Property owners express concerns with Yuma Crossing National Heritage Area boundaries
Lee Ott, a local lettuce grower, had a simple idea.
He wanted to build a new house for his wife. But his construction plans have been complicated after finding out that at least 200 acres of his Gila Valley farm fall within the boundaries of the Yuma Crossing National Heritage Area.
"At first, we didn't know what a heritage area was," Ott said. "Now we know and we want out of it. There is no reason to be in this."
He understands the heritage board has no plans to touch his farmland without his permission. But that doesn't change his opinion. Ott still wants out.
"We are not concerned with the here and now," Ott said. "We are concerned about 10, 15 or 20 years from now. By then, there may be new people on the board with different ideas. There is no reason why we should be in the boundaries."
Russell "Rusty" Washum, manager of Los Angeles Yuma Freight Lines Inc., has similar concerns after recently learning the family-owned business at 800 S. Pacific Ave. is also in the heritage area.
"We weren't aware we were in the heritage area," said Washum. "To my knowledge, we weren't contacted in writing about it."
Washum said he has concerns about the impact "down the road" and wonders how the designation might impact changes the family might want to make to the property in the future.
Several property owners, including farmers, business owners and home owners, were unaware that their land lies within the boundaries, according to Harold Maxwell, president of the Yuma County Farm Bureau.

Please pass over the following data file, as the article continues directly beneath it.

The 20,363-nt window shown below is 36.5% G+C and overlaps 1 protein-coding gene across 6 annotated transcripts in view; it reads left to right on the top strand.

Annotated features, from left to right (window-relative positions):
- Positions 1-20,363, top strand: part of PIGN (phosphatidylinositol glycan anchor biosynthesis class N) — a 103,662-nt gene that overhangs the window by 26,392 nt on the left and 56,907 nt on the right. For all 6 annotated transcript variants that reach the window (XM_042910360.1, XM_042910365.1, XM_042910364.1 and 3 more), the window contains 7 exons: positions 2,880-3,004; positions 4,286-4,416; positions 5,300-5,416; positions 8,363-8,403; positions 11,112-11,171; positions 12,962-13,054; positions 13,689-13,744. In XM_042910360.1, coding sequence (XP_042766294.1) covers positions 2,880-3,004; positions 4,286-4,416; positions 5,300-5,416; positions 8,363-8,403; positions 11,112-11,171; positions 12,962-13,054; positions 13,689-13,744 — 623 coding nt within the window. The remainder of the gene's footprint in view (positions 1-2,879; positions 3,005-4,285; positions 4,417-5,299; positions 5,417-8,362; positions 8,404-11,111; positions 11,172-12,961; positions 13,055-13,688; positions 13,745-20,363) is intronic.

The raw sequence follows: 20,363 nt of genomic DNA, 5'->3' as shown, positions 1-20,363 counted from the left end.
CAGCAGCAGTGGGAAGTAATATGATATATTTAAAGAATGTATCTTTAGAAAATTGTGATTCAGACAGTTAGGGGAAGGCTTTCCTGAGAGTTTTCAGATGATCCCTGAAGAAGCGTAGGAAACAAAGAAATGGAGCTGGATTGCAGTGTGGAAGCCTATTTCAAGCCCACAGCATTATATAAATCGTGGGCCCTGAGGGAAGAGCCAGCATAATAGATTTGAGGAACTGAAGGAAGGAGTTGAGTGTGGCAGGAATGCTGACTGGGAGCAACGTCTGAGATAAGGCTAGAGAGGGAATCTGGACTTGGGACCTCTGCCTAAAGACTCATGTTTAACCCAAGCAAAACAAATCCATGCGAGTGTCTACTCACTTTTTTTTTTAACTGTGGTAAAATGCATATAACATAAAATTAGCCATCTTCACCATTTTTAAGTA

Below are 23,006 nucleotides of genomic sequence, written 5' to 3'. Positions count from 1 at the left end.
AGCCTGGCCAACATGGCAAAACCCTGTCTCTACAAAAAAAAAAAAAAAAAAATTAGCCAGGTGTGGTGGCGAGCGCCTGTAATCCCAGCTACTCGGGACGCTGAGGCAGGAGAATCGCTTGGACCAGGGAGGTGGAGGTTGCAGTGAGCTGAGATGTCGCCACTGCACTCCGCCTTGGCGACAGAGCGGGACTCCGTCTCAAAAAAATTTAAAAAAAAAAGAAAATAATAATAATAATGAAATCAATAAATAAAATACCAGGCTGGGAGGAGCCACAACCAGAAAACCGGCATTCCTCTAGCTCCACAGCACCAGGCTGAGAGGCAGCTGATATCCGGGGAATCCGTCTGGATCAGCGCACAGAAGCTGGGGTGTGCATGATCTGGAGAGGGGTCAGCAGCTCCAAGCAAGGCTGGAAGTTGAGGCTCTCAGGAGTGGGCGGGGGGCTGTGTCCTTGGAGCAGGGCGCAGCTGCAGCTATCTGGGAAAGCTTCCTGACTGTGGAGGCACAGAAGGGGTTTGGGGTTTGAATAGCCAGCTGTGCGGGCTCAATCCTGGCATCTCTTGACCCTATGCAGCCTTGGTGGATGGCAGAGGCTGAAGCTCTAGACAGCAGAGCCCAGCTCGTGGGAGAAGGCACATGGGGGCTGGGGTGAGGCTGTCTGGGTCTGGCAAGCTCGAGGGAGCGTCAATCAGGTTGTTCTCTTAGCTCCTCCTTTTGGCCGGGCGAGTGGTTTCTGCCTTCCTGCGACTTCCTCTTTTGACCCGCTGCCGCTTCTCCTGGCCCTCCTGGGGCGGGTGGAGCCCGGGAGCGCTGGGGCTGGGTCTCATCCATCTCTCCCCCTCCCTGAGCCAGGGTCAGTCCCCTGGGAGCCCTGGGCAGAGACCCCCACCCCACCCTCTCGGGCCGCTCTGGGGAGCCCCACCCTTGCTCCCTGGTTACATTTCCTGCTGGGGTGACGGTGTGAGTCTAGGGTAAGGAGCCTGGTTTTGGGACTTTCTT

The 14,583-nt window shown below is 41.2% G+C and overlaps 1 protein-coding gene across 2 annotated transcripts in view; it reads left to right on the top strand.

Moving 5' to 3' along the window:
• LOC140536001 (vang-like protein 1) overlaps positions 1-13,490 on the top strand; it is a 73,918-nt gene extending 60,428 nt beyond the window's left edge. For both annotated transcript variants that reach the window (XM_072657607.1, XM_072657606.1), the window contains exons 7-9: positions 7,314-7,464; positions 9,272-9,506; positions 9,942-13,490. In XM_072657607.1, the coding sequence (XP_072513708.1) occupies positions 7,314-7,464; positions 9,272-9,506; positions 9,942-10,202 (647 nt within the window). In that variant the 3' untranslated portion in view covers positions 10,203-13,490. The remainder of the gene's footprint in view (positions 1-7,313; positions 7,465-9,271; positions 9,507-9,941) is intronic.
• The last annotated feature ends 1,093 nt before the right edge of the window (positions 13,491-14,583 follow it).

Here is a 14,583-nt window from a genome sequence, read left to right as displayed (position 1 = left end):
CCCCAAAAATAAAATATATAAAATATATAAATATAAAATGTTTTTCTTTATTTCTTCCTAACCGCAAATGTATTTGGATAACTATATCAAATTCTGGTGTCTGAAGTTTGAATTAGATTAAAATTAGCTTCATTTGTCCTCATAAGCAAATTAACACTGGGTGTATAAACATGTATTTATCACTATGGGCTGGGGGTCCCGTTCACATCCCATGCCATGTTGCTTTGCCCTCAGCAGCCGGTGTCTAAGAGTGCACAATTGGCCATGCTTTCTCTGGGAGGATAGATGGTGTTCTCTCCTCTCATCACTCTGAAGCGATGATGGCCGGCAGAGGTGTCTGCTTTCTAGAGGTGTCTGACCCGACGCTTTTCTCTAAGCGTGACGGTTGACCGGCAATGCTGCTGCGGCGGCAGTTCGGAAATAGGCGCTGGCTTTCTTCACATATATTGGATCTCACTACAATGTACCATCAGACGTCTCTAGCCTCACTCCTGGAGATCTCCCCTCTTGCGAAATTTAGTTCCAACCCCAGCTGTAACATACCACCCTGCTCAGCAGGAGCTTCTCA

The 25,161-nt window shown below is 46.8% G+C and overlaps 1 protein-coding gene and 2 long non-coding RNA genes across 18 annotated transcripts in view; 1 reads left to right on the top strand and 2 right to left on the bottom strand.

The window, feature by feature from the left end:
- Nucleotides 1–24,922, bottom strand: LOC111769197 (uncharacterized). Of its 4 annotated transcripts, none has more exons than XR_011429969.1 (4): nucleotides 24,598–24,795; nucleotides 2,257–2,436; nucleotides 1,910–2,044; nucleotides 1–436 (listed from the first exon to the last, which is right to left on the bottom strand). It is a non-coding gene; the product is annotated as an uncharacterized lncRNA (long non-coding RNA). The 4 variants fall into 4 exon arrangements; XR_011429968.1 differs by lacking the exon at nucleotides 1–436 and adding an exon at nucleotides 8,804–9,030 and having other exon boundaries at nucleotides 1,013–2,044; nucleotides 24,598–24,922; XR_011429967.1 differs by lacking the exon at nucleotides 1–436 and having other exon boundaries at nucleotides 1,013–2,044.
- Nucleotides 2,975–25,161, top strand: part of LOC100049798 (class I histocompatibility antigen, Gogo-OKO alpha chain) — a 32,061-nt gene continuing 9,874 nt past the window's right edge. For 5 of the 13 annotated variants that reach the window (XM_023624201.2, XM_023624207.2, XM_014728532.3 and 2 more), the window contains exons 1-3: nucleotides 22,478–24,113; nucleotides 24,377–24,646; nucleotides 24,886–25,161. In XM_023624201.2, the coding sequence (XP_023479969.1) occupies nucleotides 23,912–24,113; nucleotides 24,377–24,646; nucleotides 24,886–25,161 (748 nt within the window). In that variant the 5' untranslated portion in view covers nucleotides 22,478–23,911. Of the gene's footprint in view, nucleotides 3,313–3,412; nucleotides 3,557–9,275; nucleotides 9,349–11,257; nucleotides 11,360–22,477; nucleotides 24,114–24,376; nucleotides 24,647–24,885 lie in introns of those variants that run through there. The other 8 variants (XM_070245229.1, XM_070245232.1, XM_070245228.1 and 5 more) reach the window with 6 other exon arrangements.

After hearing from concerned members, the Farm Bureau is investigating the boundaries, restrictions and history of this federal designation on behalf of area landowners. The organization is hoping to have a meeting with the various property owners to discuss this issue, but no date has been set yet. For more information, call Maxwell at 726-6500.
In 2002, Congress designated Yuma Crossing as a federal historic area, the first one west of the Mississippi River. The 22-square-mile area stretches from the river on the west and the north to Avenue 7E on the east and to the 12th Street alignment on the south.
Charles Flynn, the city's executive director of the Yuma Crossing National Heritage Area, said there is no reason for concern.
"The heritage area is voluntary participation," he said. "So if someone doesn't want to be involved, they are not involved."
Within a long-term management plan, the nonprofit board has separated the area into seven districts. With federal funding, the plan is working to restore the East Wetlands and West Wetlands along the river to their original state.
So Ott's farm land, along with many other farms, businesses and homes, is within the designation of the heritage area, but not part of the districts.
Until recently, many farmers and business owners were under the impression that the heritage area was limited to the districts. After looking at the map, these people have called the Farm Bureau.